It seems the FSA can do simple, which begs the question of why it has not done it before now?
The document runs to only five pages, has helpful headings and bright colours, and clearly demarcates the most important elements of the retail distribution review and what it means for consumers.
Not to be too trite, obviously it is writing for a different audience than that which its consultation papers are aimed at, but the FSA should consider using this approach more often.
The problems with the bulk of the FSA’s communication documents are twofold – too long and too complex.
The regulator will argue it has to cover all eventualities and loopholes to prevent people taking advantage of gaps in its guidelines.
But where there’s a will there’s a way, and if finance professionals want to find a way around something they will, which is where the FSA’s role of holding them to account comes in.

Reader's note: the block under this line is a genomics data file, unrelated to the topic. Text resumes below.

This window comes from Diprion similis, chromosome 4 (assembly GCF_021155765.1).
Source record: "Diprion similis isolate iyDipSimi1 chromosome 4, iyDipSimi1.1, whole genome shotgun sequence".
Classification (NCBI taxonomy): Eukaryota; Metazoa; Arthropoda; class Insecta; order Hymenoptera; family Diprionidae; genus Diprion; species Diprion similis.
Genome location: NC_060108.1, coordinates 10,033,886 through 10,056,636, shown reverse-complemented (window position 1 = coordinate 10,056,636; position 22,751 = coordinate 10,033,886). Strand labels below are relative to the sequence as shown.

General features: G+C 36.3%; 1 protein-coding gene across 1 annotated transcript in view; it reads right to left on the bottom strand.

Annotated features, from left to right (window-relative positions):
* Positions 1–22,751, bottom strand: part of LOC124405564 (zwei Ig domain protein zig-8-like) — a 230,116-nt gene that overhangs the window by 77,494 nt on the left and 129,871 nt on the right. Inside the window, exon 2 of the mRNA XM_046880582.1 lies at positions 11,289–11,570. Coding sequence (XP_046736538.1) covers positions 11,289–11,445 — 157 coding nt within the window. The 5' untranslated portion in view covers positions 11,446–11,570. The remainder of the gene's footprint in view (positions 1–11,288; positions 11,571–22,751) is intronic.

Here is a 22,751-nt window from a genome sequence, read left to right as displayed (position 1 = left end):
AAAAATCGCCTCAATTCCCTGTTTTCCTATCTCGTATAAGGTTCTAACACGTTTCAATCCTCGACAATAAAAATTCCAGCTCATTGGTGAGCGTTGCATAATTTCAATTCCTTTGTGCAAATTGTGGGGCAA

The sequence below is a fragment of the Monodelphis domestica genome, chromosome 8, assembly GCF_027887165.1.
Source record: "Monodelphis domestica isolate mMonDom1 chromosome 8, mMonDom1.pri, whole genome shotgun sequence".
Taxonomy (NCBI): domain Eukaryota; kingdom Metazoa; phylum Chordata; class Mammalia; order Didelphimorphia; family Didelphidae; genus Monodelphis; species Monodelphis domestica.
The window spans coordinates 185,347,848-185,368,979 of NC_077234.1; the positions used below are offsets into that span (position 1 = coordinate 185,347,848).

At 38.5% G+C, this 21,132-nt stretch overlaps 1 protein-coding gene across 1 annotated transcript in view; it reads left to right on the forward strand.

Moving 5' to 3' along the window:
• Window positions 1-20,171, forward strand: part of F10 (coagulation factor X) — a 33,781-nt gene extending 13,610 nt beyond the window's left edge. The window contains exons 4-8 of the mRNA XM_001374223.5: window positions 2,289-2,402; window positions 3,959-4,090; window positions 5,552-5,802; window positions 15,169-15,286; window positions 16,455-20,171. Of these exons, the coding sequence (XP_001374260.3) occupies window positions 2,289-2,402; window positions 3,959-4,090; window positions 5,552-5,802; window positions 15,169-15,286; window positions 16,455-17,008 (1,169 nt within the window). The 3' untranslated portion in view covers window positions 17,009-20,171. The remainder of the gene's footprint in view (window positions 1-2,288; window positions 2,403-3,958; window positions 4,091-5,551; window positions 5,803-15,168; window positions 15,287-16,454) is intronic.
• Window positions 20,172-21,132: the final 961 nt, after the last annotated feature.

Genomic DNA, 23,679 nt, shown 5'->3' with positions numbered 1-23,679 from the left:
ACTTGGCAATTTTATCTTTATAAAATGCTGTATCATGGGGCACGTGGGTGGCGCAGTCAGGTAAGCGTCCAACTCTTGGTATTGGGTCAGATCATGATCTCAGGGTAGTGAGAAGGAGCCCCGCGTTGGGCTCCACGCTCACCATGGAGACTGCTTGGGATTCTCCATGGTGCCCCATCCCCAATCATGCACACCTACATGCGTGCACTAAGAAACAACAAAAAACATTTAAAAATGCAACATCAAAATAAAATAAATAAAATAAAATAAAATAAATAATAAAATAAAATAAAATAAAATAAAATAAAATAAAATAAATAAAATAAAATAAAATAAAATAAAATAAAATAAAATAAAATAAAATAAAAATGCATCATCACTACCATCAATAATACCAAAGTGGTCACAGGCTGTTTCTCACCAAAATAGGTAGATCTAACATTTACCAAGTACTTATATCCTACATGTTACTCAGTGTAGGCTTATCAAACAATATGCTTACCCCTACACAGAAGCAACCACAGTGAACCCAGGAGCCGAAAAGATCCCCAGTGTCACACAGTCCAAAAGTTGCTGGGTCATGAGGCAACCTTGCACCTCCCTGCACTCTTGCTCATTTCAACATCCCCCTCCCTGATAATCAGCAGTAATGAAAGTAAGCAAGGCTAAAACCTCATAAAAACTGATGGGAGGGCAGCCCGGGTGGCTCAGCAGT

Concise and to the point
Not to dumb down the financial advice sector, but like most people advisers have a limited attention span and a lot going on with which to be distracted.
That doesn’t mean the FSA should not produce full-length documents to cover its back, only that perhaps a middle ground should be found in order to provide accessible and digestible information to the bulk of advisers, leaving compliance and regulation interpretation to the specialists.
Still, the FSA should be applauded for its consumer guide. It is ultimately investors the implementation of RDR is supposed to help.
The three main themes the guide addresses are: knowing how much advice costs, knowing what you are paying for and getting improved professional standards.
For a refresher on any of this, or to see what your clients’ are hearing from the FSA, click here.